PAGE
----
ICHRAs and the Employer Mandate

Avoid Employer Mandate penalties by offering an ICHRA.

ICHRAs and the Employer Mandate

In October, regulatory agencies proposed new rules for Health Reimbursement Arrangements (HRAs) that would take effect in 2020. The proposed rules would allow HRAs to be integrated with individual health insurance plans, something which is generally prohibited under current regulations. These new types of HRAs are now being referred to as ICHRAs. The primary use of an ICHRA would be to reimburse employees for individual health insurance plans.

There was one big question that was left unanswered in the proposed rules: How could an employer who was subject to the Employer Mandate offer an ICHRA and avoid penalties? The Employer Mandate requires coverage to provide minimum value and be affordable to avoid the risk of penalties.

The Internal Revenue Service (IRS) has issued Notice 2018-88 as a follow up to the proposed rules. The Notice provides preliminary thoughts from the IRS on how employers could comply with the Employer Mandate when offering an ICHRA. The IRS is inviting comments on the content in the Notice.

In general, the Employer Mandate requires an employer to offer a health plan that charges an employee no more than 9.5% (adjusted for inflation) of their household income for coverage. With an ICHRA, the Notice indicates an employer could use the lowest-priced silver plan available on the Exchange as the benchmark plan when determining affordability. Coverage will be deemed affordable based on the premium for employeeonly coverage.

However, individual health insurance rates vary by age and geographic location, so this will create an administrative burden to employers. As a safe harbor, employers could use each employee’s worksite as the geographic location when determining the rate of the lowest-priced silver plan. Employers would still need to know the cost of the lowest-priced silver plan by age.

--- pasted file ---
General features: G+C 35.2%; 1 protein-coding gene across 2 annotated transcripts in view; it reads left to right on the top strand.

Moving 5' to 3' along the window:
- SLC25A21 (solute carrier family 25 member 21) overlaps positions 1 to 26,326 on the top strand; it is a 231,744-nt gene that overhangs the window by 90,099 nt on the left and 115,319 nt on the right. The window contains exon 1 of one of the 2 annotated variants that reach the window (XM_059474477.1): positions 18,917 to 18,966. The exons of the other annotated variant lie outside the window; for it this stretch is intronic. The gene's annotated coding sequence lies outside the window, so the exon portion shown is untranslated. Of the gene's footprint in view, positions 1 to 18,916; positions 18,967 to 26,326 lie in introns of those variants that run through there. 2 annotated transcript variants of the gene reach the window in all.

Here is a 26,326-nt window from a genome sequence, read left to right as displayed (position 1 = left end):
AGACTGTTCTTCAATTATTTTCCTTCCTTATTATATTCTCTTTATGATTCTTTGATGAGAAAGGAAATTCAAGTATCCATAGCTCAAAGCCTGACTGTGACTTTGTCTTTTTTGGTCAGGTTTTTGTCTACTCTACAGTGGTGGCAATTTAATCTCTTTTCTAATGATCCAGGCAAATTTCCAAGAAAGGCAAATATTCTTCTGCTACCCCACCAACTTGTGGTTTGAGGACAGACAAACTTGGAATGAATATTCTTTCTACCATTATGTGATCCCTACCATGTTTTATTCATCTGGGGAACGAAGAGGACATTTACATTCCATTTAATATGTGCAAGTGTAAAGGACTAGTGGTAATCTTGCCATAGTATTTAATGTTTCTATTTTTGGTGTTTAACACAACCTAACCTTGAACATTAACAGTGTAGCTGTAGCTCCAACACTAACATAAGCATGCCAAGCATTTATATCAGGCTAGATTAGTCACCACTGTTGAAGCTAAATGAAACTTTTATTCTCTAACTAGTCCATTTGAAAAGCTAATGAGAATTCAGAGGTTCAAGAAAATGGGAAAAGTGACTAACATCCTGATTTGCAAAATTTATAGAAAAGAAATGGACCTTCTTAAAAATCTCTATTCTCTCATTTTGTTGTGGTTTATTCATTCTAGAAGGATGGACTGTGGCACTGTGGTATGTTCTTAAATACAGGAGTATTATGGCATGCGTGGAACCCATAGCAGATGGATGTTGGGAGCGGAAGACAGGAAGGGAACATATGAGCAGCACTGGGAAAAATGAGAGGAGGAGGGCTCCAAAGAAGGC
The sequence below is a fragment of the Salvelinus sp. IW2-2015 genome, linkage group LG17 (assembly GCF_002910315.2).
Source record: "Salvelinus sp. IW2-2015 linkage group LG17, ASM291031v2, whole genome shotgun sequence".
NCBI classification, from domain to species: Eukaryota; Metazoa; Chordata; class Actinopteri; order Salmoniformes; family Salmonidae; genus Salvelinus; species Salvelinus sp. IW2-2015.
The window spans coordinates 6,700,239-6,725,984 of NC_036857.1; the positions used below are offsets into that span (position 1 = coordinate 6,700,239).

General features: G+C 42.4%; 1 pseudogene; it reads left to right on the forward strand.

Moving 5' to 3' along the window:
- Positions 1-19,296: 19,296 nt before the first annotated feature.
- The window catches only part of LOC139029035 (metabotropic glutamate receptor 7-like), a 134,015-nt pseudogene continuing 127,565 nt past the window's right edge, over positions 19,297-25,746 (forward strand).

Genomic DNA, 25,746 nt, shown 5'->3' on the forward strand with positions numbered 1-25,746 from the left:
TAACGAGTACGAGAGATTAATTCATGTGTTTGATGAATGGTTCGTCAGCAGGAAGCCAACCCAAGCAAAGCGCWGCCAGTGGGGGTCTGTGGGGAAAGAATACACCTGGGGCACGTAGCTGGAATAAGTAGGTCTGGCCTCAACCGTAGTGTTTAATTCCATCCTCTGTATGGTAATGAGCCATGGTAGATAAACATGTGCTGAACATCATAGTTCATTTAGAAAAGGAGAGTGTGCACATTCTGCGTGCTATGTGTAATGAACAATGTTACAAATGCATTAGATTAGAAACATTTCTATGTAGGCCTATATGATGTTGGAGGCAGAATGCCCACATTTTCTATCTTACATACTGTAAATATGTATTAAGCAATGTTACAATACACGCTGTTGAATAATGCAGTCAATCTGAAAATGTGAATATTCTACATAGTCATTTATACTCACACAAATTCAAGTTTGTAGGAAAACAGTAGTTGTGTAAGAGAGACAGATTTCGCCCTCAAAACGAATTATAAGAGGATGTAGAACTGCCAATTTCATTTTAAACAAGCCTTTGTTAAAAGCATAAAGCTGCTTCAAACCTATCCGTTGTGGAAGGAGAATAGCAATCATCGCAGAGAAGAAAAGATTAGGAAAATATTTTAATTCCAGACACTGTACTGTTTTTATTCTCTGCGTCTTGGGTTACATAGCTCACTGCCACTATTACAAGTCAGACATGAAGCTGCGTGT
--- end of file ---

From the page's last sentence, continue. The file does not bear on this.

Employers with a calendar year ICHRA could base affordability on the lowest-priced silver plan available in the previous year. Employers with a non-calendar year ICHRA would have a plan that spreads over two years. The Notice indicates coverage that is affordable at the start of the plan year will be considered affordable for all months of the plan year even if some of those carry into a new calendar year.

As it relates to minimum value, ICHRAs that are affordable and meet the rules that apply to these arrangements, will be deemed to have provided minimum value for purposes of the Employer Mandate.

Stay tuned on the new ICHRA rules as they are still in a proposed format. We will see additional information or changes as comments are received and time progresses.

Illinois Limits STM Plans to 180 Days

Illinois lawmakers have taken steps to limit the maximum duration of short-term medical plans (STM plans) to 180 days. Earlier this year, Gov. Bruce Rauner vetoed a bill that would apply this limitation, but Illinois lawmakers had enough votes to override that veto. We will be reaching out to our carriers for additional information and will provide more updates as they become available.

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